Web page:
Second Hand Focus: Sako Quad
- By Pete Moore
- 2 Comments
- Last updated: 26/01/2017
This Focus came by way of a mate who bought it, so I’m afraid he beat you all to it. The rifle is Sako’s QUAD, which is unique as it offers a switch barrel build that uses all current rimfire calibres – 17HM2, 22LR, 17HMR and 22WMR. This is achieved with four individual barrels and two magazines. Visually the rifle is a FinnFire, probably one of the most respected rimfires, now discontinued in favour of the QUAD.
My friend shoots an old CZ452 2E in 22 LR and was thinking of getting a 17HMR, also with a view to maybe trading in his CZ for a more modern 22. Walking into his local gunshop he saw what he thought was a synthetic-stocked Sako FinnFire on the 2nd hand rack in 17HMR. Result! On enquiring he found out it was a QUAD, so realised he could also get a 22LR tube and achieve his goal of rearming in one go.
On enquiring on price he was told that this rifle came with all four barrels, 2 x mags and the barrel change key plus a Leupold scope and box, but would only be sold complete. None of the barrels were threaded, which indicates to me this was an early model. He did not want the 22WMR and 17HM2 tubes, plus the hassle of getting a variation on his FAC for all four calibres. However, the shop owner was asking £750 for the lot, which was a bargain; it makes you wonder what he actually paid for it! The rifle was in good condition too and on inspection both the 17HM2 and 22WMR barrels looked unfired. The 22 LR had had more work with not a lot on the 17HMR!
After a call to his Firearms Licensing Dept who agreed to let him have all the required variations, and a bit of horse trading with the owner, he part-X’d his CZ and got the lot for £650. Given a new QUAD with four tubes etc less scope will cost the thick end of a grand it was a result. He also planned to sell the two extra barrels, as of yet he has not!
The QUAD is a clever design with only one minor niggle and is essentially a standard, turn-bolt rimfire action. Barrel change is achieved by undoing a single captive screw under the action, this allows a locking plate to drop and the barrel is then pulled up at an angle then out of the action. Barrel retention is achieved by a flat at 6 o’clock on the underside of the chamber section, which engages with the plate.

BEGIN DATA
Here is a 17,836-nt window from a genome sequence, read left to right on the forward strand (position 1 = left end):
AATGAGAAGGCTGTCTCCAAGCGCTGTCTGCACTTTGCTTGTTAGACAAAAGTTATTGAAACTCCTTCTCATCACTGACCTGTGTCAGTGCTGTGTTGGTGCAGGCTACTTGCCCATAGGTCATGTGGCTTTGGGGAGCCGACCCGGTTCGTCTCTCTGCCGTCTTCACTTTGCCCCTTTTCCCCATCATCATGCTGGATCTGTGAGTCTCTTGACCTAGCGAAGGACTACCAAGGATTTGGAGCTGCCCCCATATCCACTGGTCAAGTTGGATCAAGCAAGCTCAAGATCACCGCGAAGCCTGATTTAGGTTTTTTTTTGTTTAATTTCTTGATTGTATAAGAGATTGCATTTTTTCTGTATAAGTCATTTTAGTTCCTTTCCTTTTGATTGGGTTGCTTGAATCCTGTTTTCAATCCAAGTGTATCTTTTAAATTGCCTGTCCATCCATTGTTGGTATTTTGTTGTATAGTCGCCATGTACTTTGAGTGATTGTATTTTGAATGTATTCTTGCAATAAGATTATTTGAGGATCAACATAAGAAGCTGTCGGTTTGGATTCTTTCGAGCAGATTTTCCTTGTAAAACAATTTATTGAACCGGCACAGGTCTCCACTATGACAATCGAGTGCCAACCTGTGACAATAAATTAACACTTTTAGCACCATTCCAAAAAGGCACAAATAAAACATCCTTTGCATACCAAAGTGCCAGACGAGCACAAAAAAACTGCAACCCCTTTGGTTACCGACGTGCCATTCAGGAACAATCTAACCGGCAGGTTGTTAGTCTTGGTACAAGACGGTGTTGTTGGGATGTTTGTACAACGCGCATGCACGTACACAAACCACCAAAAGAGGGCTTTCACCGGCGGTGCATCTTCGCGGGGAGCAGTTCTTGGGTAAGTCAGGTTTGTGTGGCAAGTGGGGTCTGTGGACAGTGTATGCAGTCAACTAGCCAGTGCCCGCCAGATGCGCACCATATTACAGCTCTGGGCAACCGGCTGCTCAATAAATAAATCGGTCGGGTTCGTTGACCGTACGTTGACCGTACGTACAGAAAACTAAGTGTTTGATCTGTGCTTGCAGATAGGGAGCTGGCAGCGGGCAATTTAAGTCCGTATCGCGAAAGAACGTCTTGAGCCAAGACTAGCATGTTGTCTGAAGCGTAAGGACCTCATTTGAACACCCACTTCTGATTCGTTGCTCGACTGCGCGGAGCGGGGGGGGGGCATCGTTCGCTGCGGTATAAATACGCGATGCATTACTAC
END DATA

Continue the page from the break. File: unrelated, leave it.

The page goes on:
Sako mark the barrels on the re-enforce with coloured rings that match the calibres - 17HM2 – blue, 22LR – green, 22 WMR – yellow and 17HMR – orange. Likewise the magazines, which are cartridge overall length (COL) specific with the 17HM2/22LR clip having both blue and green dots with the magnums showing yellow and orange.
The minor niggle is the diameter of the scope’s objective used, as if it’s much over 40mm the barrel can’t be lifted up enough to be removed. No big deal as you can use QD mounts but if you don’t know and set up say a 3-9x50 then go to change calibres you will be disappointed unless you take it off. The Burris QUAD scope solves that problem as both elevation and windage turrets are colour-coded as to calibre, so all you do is zero each barrel and note the settings then return to them as required.
The real issue with the QUAD is the ‘kid in the toy shop syndrome’ as most people want it all, as was doubtless the case with the original owner. However, it’s near pointless as you only really need two calibres. For me it’s 22LR and 17HMR as they will give true sub-sonic and long range rimfire capabilities. To be honest 17HM2 is a non-starter and near extinct in the UK. It’s accurate enough at shorter ranges but badly wind affected and lacking in killing power without precise shot placement. 22 Magnum, nice round but I have never found it that accurate. But whatever you do with it and choose, the Sako QUAD is a great rifle and something that does not often turn up, certainly at the sort of money my friend paid.